Maybe this sounds familiar: It’s the hottest job market in recent memory and your company is growing. Since unemployment is at 50-year lows, new members to your team are being brought in at a premium in order to attract top-level talent. Your 2-4% annual raise is being outpaced by the market leaving proven contributors who have already been in the trenches to feel alienated, underpaid and underappreciated. After thinking about the salary for weeks or months, it’s time to ask for a raise. So now what?
Never negotiate anything unless you are prepared to walk away. Before you go down the road of asking for a raise, you need to figure out what you’ll do if the conversation doesn’t go the way you want.
Leverage in negotiation comes from figuring out the other side’s best alternative and making your best alternative seem as strong as possible.
As part of your research, we recommend you work with a consultative recruiter such as RX2 Solutions.
Timing is everything. Find the appropriate time to have the conversation and make sure that the meeting is scheduled ahead of time. A good time to address the topic is during an annual or quarterly review. If your company doesn’t have regular reviews good timing might be after a big win or the completion of a successful project.
Come prepared. Prepare everything that you can ahead of time from rehearsing what you are going to say, doing your research, and controlling the things that you can control. Clearly state your good reasons for asking for a raise. Keep the conversation focused on you and keep it positive. Come up with a business case or proposition as to why you deserve the raise and include successes that you’ve had (especially recent successes), performance compared to goal and highlighting the value that you bring to the organization.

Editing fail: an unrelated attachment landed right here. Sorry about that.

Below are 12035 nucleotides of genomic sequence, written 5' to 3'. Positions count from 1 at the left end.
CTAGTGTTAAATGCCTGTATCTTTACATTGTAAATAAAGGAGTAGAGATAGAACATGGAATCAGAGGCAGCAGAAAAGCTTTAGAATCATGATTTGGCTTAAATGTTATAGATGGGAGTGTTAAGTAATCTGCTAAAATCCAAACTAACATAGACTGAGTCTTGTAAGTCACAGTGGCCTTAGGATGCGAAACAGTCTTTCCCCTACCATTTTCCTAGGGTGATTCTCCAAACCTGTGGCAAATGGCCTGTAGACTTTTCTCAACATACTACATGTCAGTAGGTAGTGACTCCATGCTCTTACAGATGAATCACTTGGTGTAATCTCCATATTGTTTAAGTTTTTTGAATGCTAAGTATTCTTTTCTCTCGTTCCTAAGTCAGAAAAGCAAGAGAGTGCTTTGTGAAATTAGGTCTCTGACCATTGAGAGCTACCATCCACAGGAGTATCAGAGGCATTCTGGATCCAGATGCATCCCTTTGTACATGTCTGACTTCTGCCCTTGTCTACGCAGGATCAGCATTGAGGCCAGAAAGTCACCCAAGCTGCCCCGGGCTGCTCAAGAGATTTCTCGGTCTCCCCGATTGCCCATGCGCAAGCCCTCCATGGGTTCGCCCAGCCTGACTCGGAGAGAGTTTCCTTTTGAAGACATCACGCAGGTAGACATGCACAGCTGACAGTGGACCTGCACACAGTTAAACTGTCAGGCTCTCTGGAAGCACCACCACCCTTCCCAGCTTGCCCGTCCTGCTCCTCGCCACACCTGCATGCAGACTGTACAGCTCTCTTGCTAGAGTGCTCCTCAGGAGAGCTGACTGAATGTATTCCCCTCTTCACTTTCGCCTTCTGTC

Avoid bad reasons. Bad reasons include discussing what others are making or doing, threatening to leave or quit, or steering the conversation away from facts.
Clearly define the next steps. End the meeting by establishing a timeline for the next steps so that you can hold management accountable for a timeline for getting you an answer.
Get whatever is agreed to in writing. It doesn’t need to be as formal as a new employment contract (yet), but whatever is decided at the end of the meeting, it’s a best practice to write it down so everyone is on the same page. It can be as simple as an email to your manager recapping the conversation/next steps and asking them to confirm that everything in your email is correct.
Part 2 of this article will focus on Negotiating Your Salary when looking for a new opportunity. If you believe you are at the point where are ready to start actively or passively looking for a new role, feel free to reach out to RX2 Solutions and we would be happy to discuss with you further. You can reach us via email at firstname.lastname@example.org or 610.340.3490